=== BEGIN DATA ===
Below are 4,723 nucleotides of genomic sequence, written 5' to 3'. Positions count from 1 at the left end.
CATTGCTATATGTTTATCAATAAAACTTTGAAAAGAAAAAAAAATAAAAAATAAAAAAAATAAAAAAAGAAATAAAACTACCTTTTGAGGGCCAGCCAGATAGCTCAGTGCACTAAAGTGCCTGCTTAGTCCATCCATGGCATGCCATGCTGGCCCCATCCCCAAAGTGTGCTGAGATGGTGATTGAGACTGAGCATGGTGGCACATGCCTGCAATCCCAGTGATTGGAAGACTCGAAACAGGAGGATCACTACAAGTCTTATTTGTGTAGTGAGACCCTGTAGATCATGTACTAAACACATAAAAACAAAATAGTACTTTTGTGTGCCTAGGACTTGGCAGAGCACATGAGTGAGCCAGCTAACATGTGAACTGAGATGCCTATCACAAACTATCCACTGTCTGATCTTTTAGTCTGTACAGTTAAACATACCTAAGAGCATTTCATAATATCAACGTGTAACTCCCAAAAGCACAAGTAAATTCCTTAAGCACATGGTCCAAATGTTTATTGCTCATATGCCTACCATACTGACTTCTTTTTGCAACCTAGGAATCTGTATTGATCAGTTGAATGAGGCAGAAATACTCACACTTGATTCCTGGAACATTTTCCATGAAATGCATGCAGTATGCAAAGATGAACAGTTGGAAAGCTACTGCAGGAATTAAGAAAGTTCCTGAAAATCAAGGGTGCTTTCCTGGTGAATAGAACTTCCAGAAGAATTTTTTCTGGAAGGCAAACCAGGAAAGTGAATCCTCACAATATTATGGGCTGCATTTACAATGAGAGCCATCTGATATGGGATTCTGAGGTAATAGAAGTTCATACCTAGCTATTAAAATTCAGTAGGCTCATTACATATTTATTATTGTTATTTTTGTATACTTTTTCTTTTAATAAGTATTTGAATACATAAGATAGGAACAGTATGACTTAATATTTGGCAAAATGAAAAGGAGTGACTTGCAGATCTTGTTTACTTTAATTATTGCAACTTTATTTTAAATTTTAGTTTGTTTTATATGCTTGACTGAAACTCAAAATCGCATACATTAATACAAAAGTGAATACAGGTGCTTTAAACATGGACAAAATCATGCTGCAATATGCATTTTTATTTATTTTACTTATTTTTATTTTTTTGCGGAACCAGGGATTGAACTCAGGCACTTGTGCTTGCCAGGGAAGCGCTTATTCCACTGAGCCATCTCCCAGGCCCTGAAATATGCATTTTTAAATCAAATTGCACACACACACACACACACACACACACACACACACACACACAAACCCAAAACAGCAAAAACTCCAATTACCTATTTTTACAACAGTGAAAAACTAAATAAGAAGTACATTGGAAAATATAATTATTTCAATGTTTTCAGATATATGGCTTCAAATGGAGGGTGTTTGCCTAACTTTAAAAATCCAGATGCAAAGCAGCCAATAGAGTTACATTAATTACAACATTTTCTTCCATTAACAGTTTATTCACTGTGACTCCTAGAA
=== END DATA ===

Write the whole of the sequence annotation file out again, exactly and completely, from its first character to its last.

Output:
Below are 4,723 nucleotides of genomic sequence, written 5' to 3'. Positions count from 1 at the left end.
CATTGCTATATGTTTATCAATAAAACTTTGAAAAGAAAAAAAAATAAAAAATAAAAAAAATAAAAAAAGAAATAAAACTACCTTTTGAGGGCCAGCCAGATAGCTCAGTGCACTAAAGTGCCTGCTTAGTCCATCCATGGCATGCCATGCTGGCCCCATCCCCAAAGTGTGCTGAGATGGTGATTGAGACTGAGCATGGTGGCACATGCCTGCAATCCCAGTGATTGGAAGACTCGAAACAGGAGGATCACTACAAGTCTTATTTGTGTAGTGAGACCCTGTAGATCATGTACTAAACACATAAAAACAAAATAGTACTTTTGTGTGCCTAGGACTTGGCAGAGCACATGAGTGAGCCAGCTAACATGTGAACTGAGATGCCTATCACAAACTATCCACTGTCTGATCTTTTAGTCTGTACAGTTAAACATACCTAAGAGCATTTCATAATATCAACGTGTAACTCCCAAAAGCACAAGTAAATTCCTTAAGCACATGGTCCAAATGTTTATTGCTCATATGCCTACCATACTGACTTCTTTTTGCAACCTAGGAATCTGTATTGATCAGTTGAATGAGGCAGAAATACTCACACTTGATTCCTGGAACATTTTCCATGAAATGCATGCAGTATGCAAAGATGAACAGTTGGAAAGCTACTGCAGGAATTAAGAAAGTTCCTGAAAATCAAGGGTGCTTTCCTGGTGAATAGAACTTCCAGAAGAATTTTTTCTGGAAGGCAAACCAGGAAAGTGAATCCTCACAATATTATGGGCTGCATTTACAATGAGAGCCATCTGATATGGGATTCTGAGGTAATAGAAGTTCATACCTAGCTATTAAAATTCAGTAGGCTCATTACATATTTATTATTGTTATTTTTGTATACTTTTTCTTTTAATAAGTATTTGAATACATAAGATAGGAACAGTATGACTTAATATTTGGCAAAATGAAAAGGAGTGACTTGCAGATCTTGTTTACTTTAATTATTGCAACTTTATTTTAAATTTTAGTTTGTTTTATATGCTTGACTGAAACTCAAAATCGCATACATTAATACAAAAGTGAATACAGGTGCTTTAAACATGGACAAAATCATGCTGCAATATGCATTTTTATTTATTTTACTTATTTTTATTTTTTTGCGGAACCAGGGATTGAACTCAGGCACTTGTGCTTGCCAGGGAAGCGCTTATTCCACTGAGCCATCTCCCAGGCCCTGAAATATGCATTTTTAAATCAAATTGCACACACACACACACACACACACACACACACACACACACACAAACCCAAAACAGCAAAAACTCCAATTACCTATTTTTACAACAGTGAAAAACTAAATAAGAAGTACATTGGAAAATATAATTATTTCAATGTTTTCAGATATATGGCTTCAAATGGAGGGTGTTTGCCTAACTTTAAAAATCCAGATGCAAAGCAGCCAATAGAGTTACATTAATTACAACATTTTCTTCCATTAACAGTTTATTCACTGTGACTCCTAGAA